The i950's driver also gives you several ways to correct photos. Image Optimizer blurs low-resolution pictures to reduce aliasing (a pixelation effect). Photo Optimizer Pro fixes incorrect exposures and color casts. Noise Reduction decreases the visibility of typical digital-camera noise. You can set the driver to individually apply Photo Optimizer to separate images on a single page--a nice touch for producing thumbnail index sheets. These all work well but under only certain circumstances. For instance, you can spot the effect of Noise Reduction on large areas, such as skies or shadows. And the Image Optimizer works solely for really low-resolution images, such as Web graphics. Still, they're nice options to have around. Like many Canon models, the i950 zips through its print jobs. At almost two minutes per page for an 8x10 color print, it's not technically a speedster, but it's significantly faster than competing photo printers, such as the Epson Stylus Photo 925 and the HP Photosmart 7550.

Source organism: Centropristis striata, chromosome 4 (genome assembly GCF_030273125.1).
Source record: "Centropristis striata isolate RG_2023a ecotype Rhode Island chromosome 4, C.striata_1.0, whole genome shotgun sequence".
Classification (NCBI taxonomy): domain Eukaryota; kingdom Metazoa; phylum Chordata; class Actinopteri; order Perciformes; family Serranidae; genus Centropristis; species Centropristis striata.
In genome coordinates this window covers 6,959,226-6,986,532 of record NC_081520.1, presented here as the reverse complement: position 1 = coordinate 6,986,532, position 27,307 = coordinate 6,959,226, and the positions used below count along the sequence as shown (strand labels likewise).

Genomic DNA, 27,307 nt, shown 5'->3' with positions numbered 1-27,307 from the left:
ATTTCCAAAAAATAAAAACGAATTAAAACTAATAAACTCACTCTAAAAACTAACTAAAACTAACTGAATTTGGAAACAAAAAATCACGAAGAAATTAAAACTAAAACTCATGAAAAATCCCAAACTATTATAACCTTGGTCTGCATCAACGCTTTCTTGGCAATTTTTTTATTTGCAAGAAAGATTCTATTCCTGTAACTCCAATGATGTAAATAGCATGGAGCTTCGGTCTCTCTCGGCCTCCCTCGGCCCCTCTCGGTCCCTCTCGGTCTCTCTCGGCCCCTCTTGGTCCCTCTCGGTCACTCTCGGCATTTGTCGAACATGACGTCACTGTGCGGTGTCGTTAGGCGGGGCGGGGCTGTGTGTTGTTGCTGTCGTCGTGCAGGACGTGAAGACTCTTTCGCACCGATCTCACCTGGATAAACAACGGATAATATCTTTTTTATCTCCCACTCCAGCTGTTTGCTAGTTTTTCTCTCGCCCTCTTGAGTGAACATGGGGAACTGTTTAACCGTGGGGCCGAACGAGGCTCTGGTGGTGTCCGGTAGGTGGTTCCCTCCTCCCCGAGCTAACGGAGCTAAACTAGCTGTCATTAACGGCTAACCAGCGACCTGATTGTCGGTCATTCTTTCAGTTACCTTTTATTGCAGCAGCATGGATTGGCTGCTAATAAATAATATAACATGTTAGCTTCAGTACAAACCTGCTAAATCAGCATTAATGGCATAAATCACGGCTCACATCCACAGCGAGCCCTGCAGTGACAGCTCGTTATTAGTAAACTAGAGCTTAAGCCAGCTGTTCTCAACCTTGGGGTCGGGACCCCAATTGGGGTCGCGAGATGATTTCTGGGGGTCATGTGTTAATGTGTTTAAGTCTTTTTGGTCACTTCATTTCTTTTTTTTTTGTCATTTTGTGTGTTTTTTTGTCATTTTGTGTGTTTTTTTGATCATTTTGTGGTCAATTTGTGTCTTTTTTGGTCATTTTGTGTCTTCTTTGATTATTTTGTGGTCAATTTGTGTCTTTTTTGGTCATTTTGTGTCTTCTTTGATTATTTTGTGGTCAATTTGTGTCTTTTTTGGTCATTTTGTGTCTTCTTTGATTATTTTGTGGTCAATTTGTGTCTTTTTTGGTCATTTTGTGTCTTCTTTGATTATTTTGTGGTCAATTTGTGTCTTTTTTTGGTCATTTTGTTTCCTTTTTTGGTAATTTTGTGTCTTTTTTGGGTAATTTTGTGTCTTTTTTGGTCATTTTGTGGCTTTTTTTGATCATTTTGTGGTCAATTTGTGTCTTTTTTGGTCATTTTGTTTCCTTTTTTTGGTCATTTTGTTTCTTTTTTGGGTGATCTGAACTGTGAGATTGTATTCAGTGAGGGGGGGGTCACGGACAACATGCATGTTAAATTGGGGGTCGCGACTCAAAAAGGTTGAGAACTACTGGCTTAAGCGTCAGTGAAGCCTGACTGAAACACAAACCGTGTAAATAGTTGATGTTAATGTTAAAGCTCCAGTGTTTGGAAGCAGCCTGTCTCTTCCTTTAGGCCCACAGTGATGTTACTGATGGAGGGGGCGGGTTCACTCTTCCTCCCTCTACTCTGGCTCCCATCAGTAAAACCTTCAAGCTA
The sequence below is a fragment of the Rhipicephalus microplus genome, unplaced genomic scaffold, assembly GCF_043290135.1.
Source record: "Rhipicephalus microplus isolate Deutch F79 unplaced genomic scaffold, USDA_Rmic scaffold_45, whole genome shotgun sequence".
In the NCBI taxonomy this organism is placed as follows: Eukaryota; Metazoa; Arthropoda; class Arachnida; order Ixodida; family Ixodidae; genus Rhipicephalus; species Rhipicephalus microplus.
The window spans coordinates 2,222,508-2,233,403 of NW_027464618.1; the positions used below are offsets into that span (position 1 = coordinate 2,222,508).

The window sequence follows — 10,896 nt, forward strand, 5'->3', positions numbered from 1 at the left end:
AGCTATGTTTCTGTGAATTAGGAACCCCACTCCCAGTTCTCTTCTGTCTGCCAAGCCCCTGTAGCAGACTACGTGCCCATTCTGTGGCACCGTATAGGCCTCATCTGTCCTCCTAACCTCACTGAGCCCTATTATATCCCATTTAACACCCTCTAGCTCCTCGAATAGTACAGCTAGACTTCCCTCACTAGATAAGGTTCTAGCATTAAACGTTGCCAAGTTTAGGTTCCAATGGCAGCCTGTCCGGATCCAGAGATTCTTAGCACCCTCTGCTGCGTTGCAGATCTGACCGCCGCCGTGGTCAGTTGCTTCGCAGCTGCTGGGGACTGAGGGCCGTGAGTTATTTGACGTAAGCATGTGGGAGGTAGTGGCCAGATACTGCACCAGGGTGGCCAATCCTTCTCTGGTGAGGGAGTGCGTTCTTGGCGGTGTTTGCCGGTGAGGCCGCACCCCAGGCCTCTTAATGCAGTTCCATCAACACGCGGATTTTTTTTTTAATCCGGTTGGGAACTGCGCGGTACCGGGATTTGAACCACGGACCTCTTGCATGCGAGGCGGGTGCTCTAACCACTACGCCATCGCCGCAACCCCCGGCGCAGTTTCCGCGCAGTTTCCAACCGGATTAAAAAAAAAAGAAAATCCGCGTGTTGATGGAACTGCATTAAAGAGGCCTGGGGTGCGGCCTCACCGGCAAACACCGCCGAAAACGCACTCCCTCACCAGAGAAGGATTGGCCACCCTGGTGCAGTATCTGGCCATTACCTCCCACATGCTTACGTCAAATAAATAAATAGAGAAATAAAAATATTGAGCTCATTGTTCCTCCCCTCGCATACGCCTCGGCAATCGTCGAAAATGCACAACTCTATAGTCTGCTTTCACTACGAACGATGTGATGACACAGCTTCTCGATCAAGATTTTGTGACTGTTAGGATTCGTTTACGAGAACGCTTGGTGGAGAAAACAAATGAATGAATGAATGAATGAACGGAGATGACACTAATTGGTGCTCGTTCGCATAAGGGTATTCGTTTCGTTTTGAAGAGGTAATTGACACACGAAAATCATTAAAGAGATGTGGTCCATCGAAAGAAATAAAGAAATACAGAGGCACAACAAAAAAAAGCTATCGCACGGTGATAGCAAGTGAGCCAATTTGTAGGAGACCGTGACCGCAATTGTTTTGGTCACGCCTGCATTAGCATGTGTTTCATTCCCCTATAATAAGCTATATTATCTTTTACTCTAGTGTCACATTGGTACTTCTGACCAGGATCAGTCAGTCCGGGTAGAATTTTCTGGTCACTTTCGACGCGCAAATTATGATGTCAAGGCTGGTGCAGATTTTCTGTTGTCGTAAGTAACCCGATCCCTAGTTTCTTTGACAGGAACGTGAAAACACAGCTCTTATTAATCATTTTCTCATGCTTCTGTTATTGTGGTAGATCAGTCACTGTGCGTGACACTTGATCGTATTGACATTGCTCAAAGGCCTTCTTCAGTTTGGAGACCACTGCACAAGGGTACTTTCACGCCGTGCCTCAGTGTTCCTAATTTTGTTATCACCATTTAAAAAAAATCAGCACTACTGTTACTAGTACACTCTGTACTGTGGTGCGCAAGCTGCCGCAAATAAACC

Inkjet color-photo speed test  (Shorter bars indicate better performance)
Minutes per page  
Canon i950
Canon S830D
HP Photosmart 7550
Epson Stylus Photo 925

Inkjet printer text speed  (Longer bars indicate better performance)
Pages per minute  
HP Photosmart 7550
Canon i950
Canon S830D
Epson Stylus Photo 925

However, you probably shouldn't try to force this right-brain printer to do left-brain work: it prints text at a poky 2 pages per minute (ppm). In the same vein, text and graphics prints look good but not great. Text displays visible aliasing, while diagonal lines and curves are somewhat jagged, making it a less-than-ideal choice for desktop publishing and detailed graphics work, such as CAD (computer-aided design) tasks.
Inkjet printer quality